Available in English (PDF, 3.3 MB)

Strengthening National Family Planning Information Systems through Data Quality Assessment: Lessons from Bangladesh (Project Brief No. 16)
Data quality assessment (DQA) was used in Bangladesh to strengthen the public-sector management information system (MIS). An auditing process for assessing the quality of the reported data/statistics, DQA identified duplication of LA/PM performance reporting; transcription errors and data inconsistencies; and weak record keeping and reporting of drop-out. DQA also revealed that the MIS underreported use of long-acting and permanent methods. EngenderHealth provided technical assistance to help strengthen the capacity of Directorate General of Family Planning staff to manage and report data.
Available in English (PDF, 3.4 MB)

Using a Quality Improvement Approach to Improve Contraceptive Security in Tanzania (Project Brief No. 14)
The Tanzanian health ministry has made great strides toward achieving contraceptive security at the national and regional levels, but contraceptive security is weaker at lower-level health facilities, due to stock-outs of contraceptives and their related supplies, as well as human resource constraints. RESPOND developed a variation of EngenderHealth’s COPE® tools and approach focused on contraceptive security, with self-assessment guides and facility checklists to guide facility staff in thinking through all of the necessary elements to support contraceptive security. An assessment showed that COPE for Contraceptive Security was an effective and low-resource intervention to mobilize facility staff to identify and to begin to resolve challenges to contraceptive security.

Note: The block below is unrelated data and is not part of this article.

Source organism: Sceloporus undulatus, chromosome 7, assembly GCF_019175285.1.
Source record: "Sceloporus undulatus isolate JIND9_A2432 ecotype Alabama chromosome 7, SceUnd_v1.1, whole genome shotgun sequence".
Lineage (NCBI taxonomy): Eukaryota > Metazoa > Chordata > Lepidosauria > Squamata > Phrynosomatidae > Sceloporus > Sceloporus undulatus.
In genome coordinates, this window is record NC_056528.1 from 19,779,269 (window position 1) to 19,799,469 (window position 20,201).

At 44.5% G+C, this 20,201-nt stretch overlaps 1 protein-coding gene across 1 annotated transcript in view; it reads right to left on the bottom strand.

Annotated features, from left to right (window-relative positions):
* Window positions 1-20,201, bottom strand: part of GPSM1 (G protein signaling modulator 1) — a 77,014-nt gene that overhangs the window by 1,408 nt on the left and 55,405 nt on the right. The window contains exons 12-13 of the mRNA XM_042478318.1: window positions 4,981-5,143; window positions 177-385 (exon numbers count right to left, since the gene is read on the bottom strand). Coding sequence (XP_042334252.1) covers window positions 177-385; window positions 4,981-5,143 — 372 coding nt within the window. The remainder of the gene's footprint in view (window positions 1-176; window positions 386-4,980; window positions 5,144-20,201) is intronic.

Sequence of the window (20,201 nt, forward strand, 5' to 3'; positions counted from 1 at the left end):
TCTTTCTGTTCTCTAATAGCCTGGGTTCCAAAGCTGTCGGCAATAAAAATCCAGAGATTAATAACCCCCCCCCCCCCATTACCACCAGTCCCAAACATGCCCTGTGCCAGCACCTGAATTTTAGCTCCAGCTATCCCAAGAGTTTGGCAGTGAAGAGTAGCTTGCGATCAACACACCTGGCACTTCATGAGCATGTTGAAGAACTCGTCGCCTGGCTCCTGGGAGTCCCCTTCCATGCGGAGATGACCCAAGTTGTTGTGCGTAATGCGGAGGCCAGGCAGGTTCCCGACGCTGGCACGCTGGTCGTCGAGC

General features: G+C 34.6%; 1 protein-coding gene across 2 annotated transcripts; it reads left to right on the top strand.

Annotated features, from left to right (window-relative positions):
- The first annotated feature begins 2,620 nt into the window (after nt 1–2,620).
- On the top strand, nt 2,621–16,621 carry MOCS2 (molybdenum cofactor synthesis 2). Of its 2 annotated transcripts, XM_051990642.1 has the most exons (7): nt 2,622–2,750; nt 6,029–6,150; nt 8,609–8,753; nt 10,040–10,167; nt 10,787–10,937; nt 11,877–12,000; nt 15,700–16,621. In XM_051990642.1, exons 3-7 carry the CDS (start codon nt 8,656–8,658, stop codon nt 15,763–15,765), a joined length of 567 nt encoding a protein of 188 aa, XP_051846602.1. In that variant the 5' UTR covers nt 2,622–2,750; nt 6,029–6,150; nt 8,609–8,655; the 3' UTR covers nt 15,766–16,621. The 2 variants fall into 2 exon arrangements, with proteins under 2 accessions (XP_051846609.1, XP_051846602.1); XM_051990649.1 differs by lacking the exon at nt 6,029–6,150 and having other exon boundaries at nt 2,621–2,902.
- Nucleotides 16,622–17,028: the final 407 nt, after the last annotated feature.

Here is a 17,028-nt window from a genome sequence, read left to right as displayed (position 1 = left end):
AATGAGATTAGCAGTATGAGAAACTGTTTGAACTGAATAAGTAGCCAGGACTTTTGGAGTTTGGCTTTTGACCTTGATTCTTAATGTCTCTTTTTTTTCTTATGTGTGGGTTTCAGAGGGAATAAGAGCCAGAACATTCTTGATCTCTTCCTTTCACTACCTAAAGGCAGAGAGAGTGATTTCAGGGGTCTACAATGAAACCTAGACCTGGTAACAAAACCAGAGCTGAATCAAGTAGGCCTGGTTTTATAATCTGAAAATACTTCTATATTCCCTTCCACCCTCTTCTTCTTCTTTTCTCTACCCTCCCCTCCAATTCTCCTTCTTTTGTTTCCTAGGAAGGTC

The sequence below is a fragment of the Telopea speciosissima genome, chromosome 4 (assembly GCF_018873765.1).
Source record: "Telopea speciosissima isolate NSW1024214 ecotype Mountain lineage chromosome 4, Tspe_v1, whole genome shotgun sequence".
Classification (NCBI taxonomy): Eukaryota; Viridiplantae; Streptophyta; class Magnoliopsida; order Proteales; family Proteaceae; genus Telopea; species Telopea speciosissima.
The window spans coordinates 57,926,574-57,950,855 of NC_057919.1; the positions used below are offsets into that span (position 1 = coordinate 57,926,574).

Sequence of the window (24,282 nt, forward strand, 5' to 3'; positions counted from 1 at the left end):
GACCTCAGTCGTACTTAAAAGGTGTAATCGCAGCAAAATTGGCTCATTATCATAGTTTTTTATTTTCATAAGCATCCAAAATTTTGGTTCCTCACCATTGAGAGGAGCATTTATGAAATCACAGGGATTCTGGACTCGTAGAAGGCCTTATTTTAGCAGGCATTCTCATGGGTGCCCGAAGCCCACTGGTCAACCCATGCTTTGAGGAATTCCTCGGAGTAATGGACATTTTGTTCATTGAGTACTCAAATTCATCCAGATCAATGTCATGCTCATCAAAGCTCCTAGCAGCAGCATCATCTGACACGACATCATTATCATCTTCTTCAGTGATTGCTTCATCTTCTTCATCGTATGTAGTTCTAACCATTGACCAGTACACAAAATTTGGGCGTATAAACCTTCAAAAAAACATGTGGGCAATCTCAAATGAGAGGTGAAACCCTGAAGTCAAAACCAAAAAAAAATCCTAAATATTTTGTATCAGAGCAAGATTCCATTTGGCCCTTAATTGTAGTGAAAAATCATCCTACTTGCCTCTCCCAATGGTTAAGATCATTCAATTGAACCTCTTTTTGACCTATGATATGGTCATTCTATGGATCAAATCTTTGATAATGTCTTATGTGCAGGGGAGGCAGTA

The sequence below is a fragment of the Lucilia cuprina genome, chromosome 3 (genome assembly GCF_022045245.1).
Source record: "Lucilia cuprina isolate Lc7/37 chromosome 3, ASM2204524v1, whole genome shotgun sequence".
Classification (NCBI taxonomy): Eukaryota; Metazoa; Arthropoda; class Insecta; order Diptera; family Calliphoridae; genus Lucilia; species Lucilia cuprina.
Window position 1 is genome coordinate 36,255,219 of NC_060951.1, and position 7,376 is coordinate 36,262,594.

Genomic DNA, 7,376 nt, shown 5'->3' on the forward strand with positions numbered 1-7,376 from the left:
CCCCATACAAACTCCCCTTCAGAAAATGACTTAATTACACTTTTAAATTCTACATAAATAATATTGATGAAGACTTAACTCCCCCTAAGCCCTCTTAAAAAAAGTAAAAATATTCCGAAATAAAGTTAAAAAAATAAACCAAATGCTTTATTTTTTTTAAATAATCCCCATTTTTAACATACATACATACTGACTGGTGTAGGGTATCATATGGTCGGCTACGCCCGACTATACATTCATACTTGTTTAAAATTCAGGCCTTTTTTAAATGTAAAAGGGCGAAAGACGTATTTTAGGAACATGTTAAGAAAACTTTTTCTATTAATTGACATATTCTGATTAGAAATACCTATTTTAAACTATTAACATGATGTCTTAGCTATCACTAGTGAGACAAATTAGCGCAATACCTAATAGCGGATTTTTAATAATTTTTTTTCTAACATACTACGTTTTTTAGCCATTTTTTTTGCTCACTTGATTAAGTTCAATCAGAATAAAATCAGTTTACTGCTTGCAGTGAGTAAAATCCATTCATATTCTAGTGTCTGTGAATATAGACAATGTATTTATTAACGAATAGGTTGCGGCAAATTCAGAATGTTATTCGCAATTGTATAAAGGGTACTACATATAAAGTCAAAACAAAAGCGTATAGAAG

Available in English (PDF, 3.4 MB)

Preventing Postpartum Hemorrhage: Community-Based Distribution of Misoprostol in Tangail District, Bangladesh (Project Brief No. 2)
Deaths related to postpartum hemorrhage (PPH) present a major challenge to health systems, particularly in rural areas of Bangladesh, where infrastructure is poor and health care facilities often lack skilled staff, drugs, and equipment. Misoprostol is a proven uterotonic drug that is increasingly used in clinical and home delivery settings to prevent and manage PPH. This project brief discusses the implementation of a pilot project in the Tangail District of Bangladesh to determine the effectiveness of using government and nongovernmental field workers at the community level to distribute misoprostol tablets and ensure that women take the drug immediately postpartum. In addition to the programmatic intervention strategies, it looks at health outcomes, women's views and experiences, as well as lessons learned and recommendations for moving forward.